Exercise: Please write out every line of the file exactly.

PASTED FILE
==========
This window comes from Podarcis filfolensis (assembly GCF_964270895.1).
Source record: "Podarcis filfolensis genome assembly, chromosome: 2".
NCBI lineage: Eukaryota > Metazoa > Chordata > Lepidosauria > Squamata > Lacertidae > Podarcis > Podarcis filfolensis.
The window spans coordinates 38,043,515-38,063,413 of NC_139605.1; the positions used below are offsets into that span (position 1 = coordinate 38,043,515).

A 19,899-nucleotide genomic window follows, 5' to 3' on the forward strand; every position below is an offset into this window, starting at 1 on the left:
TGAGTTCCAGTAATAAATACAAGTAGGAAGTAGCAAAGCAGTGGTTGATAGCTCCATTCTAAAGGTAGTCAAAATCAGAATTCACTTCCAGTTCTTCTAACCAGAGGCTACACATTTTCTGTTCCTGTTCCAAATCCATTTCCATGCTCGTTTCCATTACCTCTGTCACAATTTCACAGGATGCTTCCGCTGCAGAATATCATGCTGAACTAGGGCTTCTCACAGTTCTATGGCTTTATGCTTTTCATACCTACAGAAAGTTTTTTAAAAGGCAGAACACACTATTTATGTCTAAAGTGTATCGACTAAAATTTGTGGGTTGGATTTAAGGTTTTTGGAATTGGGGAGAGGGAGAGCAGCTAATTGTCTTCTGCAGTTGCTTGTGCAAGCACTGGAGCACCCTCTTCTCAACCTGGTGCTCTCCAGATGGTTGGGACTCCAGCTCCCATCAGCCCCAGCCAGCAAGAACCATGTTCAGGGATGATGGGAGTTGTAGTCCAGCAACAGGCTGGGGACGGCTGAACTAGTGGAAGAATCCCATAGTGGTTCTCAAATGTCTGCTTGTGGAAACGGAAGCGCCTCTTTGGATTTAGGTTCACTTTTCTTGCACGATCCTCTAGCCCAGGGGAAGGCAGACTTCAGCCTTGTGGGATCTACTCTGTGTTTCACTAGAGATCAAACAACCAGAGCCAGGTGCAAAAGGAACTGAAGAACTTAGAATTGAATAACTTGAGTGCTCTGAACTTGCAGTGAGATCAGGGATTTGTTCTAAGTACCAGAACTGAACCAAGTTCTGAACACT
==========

This window comes from Podarcis filfolensis (assembly GCF_964270895.1).
Source record: "Podarcis filfolensis genome assembly, chromosome: 2".
NCBI lineage: Eukaryota > Metazoa > Chordata > Lepidosauria > Squamata > Lacertidae > Podarcis > Podarcis filfolensis.
The window spans coordinates 38,043,515-38,063,413 of NC_139605.1; the positions used below are offsets into that span (position 1 = coordinate 38,043,515).

A 19,899-nucleotide genomic window follows, 5' to 3' on the forward strand; every position below is an offset into this window, starting at 1 on the left:
TGAGTTCCAGTAATAAATACAAGTAGGAAGTAGCAAAGCAGTGGTTGATAGCTCCATTCTAAAGGTAGTCAAAATCAGAATTCACTTCCAGTTCTTCTAACCAGAGGCTACACATTTTCTGTTCCTGTTCCAAATCCATTTCCATGCTCGTTTCCATTACCTCTGTCACAATTTCACAGGATGCTTCCGCTGCAGAATATCATGCTGAACTAGGGCTTCTCACAGTTCTATGGCTTTATGCTTTTCATACCTACAGAAAGTTTTTTAAAAGGCAGAACACACTATTTATGTCTAAAGTGTATCGACTAAAATTTGTGGGTTGGATTTAAGGTTTTTGGAATTGGGGAGAGGGAGAGCAGCTAATTGTCTTCTGCAGTTGCTTGTGCAAGCACTGGAGCACCCTCTTCTCAACCTGGTGCTCTCCAGATGGTTGGGACTCCAGCTCCCATCAGCCCCAGCCAGCAAGAACCATGTTCAGGGATGATGGGAGTTGTAGTCCAGCAACAGGCTGGGGACGGCTGAACTAGTGGAAGAATCCCATAGTGGTTCTCAAATGTCTGCTTGTGGAAACGGAAGCGCCTCTTTGGATTTAGGTTCACTTTTCTTGCACGATCCTCTAGCCCAGGGGAAGGCAGACTTCAGCCTTGTGGGATCTACTCTGTGTTTCACTAGAGATCAAACAACCAGAGCCAGGTGCAAAAGGAACTGAAGAACTTAGAATTGAATAACTTGAGTGCTCTGAACTTGCAGTGAGATCAGGGATTTGTTCTAAGTACCAGAACTGAACCAAGTTCTGAACACT